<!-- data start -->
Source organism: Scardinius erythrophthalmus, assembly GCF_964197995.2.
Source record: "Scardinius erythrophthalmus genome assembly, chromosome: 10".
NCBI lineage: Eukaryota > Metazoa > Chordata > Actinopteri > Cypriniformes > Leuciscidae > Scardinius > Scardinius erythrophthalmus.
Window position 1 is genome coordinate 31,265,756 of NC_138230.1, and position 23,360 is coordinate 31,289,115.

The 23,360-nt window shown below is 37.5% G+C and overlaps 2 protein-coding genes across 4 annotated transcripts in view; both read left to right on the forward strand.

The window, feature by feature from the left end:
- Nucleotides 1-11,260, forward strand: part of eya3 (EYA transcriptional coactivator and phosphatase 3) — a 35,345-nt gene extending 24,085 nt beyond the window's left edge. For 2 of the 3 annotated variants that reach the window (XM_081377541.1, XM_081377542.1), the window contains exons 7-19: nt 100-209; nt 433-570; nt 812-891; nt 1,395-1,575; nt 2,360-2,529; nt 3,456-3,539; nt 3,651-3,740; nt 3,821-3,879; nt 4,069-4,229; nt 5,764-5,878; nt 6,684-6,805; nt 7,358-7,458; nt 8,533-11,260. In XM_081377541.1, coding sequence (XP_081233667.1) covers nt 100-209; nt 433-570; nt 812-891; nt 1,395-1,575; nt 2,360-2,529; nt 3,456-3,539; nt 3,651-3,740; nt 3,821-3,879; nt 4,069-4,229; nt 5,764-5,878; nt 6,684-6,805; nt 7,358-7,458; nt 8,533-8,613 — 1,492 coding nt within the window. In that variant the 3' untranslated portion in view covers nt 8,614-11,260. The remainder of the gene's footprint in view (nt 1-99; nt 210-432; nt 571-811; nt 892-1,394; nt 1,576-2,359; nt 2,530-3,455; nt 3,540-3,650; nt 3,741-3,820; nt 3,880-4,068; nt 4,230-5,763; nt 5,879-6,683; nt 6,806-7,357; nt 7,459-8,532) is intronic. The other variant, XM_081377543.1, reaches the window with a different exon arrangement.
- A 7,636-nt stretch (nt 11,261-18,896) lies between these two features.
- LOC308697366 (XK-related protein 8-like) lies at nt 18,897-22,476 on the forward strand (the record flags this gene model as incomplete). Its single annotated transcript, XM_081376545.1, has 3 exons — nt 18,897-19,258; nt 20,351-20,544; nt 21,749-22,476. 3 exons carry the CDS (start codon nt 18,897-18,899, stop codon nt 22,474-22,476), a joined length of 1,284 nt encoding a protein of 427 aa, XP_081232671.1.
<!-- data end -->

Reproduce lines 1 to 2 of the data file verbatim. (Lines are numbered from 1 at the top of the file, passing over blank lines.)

Source organism: Scardinius erythrophthalmus, assembly GCF_964197995.2.
Source record: "Scardinius erythrophthalmus genome assembly, chromosome: 10".